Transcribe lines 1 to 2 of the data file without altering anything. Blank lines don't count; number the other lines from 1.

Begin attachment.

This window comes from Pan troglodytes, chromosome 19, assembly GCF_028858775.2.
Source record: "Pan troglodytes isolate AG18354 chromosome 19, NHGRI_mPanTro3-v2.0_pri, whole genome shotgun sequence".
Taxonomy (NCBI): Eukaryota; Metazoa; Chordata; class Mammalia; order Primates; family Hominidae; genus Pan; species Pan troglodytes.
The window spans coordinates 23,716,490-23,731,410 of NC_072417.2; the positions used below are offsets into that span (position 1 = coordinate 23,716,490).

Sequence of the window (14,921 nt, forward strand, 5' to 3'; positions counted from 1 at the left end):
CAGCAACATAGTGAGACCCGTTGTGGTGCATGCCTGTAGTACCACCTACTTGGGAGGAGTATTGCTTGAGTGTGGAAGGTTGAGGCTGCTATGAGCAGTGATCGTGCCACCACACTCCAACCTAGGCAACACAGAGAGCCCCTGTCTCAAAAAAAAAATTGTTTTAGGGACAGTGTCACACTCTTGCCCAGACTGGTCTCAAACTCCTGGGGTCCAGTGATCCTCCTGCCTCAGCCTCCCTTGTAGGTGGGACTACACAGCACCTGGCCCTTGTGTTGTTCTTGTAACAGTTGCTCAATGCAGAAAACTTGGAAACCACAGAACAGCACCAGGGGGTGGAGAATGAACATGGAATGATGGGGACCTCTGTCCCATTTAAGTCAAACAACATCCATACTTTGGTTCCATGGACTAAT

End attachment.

This window comes from Pan troglodytes, chromosome 19, assembly GCF_028858775.2.
Source record: "Pan troglodytes isolate AG18354 chromosome 19, NHGRI_mPanTro3-v2.0_pri, whole genome shotgun sequence".